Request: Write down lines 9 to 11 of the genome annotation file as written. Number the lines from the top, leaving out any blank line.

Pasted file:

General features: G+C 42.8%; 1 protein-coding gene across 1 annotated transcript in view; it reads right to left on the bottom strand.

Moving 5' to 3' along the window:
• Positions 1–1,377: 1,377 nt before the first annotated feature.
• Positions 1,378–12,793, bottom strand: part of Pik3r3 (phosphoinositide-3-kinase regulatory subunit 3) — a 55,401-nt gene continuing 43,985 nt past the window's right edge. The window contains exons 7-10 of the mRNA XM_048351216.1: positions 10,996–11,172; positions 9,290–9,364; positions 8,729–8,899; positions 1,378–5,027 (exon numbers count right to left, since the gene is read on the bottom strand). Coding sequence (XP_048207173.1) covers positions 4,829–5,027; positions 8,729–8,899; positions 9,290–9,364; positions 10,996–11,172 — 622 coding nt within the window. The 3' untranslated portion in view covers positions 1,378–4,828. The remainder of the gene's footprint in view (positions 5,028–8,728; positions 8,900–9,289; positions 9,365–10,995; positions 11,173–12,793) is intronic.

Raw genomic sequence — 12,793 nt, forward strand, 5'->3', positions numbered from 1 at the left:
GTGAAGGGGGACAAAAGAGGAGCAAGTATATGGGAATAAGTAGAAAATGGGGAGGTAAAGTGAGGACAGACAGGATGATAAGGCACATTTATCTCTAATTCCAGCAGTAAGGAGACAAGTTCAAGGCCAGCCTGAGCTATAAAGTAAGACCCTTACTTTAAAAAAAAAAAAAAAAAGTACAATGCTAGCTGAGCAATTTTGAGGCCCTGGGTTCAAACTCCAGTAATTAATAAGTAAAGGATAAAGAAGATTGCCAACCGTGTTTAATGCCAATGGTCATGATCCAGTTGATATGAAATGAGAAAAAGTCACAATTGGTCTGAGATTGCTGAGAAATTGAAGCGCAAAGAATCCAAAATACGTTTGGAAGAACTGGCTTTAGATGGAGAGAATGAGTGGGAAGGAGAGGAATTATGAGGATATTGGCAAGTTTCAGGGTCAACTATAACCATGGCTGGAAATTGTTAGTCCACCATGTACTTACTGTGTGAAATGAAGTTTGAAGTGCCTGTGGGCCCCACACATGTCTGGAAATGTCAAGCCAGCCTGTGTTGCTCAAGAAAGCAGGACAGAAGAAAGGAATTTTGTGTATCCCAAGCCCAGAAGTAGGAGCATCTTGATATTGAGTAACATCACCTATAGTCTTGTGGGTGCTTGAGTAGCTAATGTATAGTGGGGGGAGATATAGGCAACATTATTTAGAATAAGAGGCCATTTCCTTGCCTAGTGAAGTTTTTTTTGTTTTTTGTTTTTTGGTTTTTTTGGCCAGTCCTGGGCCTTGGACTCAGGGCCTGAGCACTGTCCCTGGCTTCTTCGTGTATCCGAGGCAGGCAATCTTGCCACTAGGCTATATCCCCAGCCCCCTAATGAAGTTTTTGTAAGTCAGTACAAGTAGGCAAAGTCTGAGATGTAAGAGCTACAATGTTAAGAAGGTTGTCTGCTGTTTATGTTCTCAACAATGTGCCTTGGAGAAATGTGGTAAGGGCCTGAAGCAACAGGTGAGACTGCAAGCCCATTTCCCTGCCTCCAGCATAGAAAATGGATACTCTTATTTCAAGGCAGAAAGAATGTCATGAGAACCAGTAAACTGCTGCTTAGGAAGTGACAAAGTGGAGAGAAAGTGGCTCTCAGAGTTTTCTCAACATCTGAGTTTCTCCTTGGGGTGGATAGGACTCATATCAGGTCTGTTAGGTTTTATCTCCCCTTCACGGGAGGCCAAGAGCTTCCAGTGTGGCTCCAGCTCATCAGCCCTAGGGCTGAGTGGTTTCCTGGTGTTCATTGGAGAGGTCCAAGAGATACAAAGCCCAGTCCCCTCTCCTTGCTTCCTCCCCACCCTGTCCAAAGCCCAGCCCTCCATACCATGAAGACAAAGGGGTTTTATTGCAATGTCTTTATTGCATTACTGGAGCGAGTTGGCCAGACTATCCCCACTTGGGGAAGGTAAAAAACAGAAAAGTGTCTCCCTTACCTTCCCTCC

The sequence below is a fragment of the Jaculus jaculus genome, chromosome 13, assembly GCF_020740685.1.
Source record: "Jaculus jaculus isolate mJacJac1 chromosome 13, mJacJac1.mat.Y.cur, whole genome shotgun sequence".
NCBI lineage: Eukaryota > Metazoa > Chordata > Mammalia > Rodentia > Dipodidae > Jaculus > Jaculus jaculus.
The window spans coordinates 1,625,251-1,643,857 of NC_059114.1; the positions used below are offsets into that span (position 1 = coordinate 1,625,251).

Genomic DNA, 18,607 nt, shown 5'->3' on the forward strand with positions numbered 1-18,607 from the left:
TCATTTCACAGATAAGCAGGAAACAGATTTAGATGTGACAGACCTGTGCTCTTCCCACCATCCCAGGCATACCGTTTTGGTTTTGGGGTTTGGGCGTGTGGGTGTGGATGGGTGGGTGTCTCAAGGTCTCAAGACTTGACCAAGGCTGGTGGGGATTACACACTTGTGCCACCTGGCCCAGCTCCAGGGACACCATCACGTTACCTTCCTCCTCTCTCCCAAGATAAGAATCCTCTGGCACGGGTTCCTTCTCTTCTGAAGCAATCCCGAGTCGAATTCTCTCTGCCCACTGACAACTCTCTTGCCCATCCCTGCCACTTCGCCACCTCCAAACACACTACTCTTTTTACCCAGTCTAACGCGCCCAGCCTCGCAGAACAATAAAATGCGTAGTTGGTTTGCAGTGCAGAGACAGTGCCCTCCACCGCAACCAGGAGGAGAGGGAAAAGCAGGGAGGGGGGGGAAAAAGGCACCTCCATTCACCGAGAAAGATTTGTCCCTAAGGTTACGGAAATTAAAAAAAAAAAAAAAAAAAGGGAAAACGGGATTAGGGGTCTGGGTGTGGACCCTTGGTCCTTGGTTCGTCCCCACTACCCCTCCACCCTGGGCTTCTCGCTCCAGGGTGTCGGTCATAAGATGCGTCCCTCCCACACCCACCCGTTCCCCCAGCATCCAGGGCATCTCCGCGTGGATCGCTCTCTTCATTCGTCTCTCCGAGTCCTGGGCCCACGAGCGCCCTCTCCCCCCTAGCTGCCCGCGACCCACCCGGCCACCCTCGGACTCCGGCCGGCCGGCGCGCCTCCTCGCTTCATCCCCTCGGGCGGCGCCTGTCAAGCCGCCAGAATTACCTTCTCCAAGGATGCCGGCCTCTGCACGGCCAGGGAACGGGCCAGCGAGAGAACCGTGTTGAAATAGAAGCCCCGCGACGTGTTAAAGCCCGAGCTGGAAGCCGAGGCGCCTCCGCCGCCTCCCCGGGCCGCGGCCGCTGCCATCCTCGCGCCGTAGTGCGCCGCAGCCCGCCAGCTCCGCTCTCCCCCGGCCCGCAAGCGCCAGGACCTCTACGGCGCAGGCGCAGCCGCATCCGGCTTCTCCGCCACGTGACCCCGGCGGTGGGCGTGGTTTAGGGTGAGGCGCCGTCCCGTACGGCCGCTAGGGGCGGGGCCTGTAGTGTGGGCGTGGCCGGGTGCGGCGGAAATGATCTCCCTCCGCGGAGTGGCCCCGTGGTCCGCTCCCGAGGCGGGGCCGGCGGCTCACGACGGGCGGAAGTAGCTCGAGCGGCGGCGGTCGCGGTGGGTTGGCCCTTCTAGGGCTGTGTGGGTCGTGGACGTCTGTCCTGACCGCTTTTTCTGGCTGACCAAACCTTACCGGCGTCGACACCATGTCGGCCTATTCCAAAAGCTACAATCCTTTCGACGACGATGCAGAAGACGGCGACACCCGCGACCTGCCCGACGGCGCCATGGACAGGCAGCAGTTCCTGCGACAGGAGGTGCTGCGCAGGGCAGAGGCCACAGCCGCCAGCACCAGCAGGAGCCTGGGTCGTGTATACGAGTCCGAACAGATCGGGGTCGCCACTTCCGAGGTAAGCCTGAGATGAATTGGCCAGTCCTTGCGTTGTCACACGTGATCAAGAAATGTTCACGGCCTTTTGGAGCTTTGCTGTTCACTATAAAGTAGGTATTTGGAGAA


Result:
NCBI lineage: Eukaryota > Metazoa > Chordata > Mammalia > Rodentia > Dipodidae > Jaculus > Jaculus jaculus.
The window spans coordinates 1,625,251-1,643,857 of NC_059114.1; the positions used below are offsets into that span (position 1 = coordinate 1,625,251).

Genomic DNA, 18,607 nt, shown 5'->3' on the forward strand with positions numbered 1-18,607 from the left: